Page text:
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I have an excel file that I converted to a text file with a list of numbers.

test = 'filelocation.txt'

in_file = open(test,'r')

for line in in_file:
    print line


a = []

for line in in_file:
print a


I wanted to assign each value (in each line) to an individual element in the list. Instead it is creating one element separated by \r . i'm not sure what \r is but why is putting these into the code ?

I think I know a way to get rid of the \r from the string but i want to fix the problem from the source

share|improve this question
up vote 5 down vote accepted

To accepts any of \r, \n, \r\n as a newline you could use 'U' (universal newline) file mode:

>>> open('test_newlines.txt', 'rb').read()
>>> list(open('test_newlines.txt'))
['a\rb\n', 'c\r\n', 'd']
>>> list(open('test_newlines.txt', 'U'))
['a\n', 'b\n', 'c\n', 'd']
>>> open('test_newlines.txt').readlines()
['a\rb\n', 'c\r\n', 'd']
>>> open('test_newlines.txt', 'U').readlines()
['a\n', 'b\n', 'c\n', 'd']
>>> open('test_newlines.txt').read().split()
['a', 'b', 'c', 'd']

If you want to get a numeric (float) array from the file; see Reading file string into an array (In a pythonic way)

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use rstrip() or rstrip('\r') if you're sure than the last character is always \r.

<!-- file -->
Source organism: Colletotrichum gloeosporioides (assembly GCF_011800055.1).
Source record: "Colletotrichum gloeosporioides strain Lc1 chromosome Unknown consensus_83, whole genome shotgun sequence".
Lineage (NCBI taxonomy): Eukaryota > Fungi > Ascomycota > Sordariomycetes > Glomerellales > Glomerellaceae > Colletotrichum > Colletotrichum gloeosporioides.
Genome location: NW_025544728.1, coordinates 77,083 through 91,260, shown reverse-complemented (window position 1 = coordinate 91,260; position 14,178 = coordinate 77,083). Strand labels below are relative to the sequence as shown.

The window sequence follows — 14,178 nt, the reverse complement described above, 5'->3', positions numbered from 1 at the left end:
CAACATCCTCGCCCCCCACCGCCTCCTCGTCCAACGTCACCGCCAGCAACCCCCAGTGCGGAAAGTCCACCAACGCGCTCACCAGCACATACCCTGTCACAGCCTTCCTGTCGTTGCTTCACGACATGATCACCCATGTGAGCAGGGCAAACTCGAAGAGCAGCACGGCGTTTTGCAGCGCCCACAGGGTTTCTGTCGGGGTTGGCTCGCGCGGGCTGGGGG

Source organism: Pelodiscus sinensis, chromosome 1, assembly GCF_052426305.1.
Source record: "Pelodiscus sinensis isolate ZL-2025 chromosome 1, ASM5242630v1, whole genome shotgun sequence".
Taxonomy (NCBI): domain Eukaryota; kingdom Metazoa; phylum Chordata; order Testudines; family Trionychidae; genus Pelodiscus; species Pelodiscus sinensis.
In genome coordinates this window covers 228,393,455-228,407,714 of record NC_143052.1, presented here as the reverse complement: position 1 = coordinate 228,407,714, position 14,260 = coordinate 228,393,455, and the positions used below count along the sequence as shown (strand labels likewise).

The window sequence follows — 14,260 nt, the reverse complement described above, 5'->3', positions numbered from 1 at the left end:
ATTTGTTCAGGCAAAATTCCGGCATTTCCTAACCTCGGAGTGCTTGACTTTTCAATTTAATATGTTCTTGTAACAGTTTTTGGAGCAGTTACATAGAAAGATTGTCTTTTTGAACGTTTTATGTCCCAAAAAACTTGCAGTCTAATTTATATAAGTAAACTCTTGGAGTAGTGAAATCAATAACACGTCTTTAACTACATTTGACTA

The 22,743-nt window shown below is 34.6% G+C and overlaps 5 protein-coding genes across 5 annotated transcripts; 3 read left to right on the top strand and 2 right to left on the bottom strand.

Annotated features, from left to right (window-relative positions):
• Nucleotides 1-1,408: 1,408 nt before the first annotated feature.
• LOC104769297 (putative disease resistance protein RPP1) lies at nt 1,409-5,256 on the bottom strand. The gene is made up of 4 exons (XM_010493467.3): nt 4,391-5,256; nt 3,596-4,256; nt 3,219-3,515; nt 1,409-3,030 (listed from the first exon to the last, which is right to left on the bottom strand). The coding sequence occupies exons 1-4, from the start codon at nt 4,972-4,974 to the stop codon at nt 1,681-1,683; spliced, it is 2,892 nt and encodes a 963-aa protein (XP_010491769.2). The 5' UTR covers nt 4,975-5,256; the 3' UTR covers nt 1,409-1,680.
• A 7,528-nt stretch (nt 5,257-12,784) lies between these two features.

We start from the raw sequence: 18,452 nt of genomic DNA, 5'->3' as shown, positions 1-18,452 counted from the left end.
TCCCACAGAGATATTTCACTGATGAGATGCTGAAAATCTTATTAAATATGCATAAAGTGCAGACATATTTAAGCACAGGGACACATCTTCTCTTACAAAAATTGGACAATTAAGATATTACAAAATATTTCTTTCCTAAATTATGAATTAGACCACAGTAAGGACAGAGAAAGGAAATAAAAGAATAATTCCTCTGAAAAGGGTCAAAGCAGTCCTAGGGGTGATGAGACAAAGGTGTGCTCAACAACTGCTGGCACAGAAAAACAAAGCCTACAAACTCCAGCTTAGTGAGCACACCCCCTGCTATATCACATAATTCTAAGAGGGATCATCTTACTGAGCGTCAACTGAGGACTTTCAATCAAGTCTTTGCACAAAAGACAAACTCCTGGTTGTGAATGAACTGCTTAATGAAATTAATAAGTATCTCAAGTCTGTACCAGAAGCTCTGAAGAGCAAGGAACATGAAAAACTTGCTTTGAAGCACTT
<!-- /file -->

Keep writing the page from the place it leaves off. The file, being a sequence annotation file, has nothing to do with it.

for line in in_file:
    print line.rstrip()

help on str.rstrip():

S.rstrip([chars]) -> string or unicode

Return a copy of the string S with trailing whitespace removed.
If chars is given and not None, remove characters in chars instead.
If chars is unicode, S will be converted to unicode before stripping

str.strip() removes both trailing and leading whitespaces.

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note: .rstrip() won't help because for line in in_file doesn't recognize \r as a newline on the OPs machine so line may contain multiple \r inside, try: '1\r2\r'.rstrip() – J.F. Sebastian Dec 1 '12 at 5:30

You can strip the carriage returns and newlines from the line by using strip()



for line in in_file:
print a
share|improve this answer

To fix this do:

for line in in_file:
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.strip() the lines to remove the whitespace that you don't need:

lines = []

with open('filelocation.txt', 'r') as handle:
    for line in handle:
        line = line.strip()

        print line

print lines

Also, I'd advise that you use the with ... notation to open a file. It's cleaner and closes the file automatically.

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First, I generally like @J.F. Sebastian's answer, but my use case is closer to Python 2.7.1: How to Open, Edit and Close a CSV file, since my string came from a text file was output from Excel as a csv and was furthermore input using the csv module. As indicated at that question:

as for the 'rU' vs 'rb' vs ..., csv files really should be binary so use 'rb'. However, its not uncommon to have csv files from someone who copied it into notepad on windows and later it was joined with some other file so you have funky line endings. How you deal with that depends on your file and your preference. – @kalhartt Jan 23 at 3:57

I'm going to stick with reading as 'rb' as recommended in the python docs. For now, I know that the \r inside a cell is a result of quirks of how I'm using Excel, so I'll just create a global option for replacing '\r' with something else, which for now will be '\n', but later could be '' (an empty string, not a double quote) with a simple json change.

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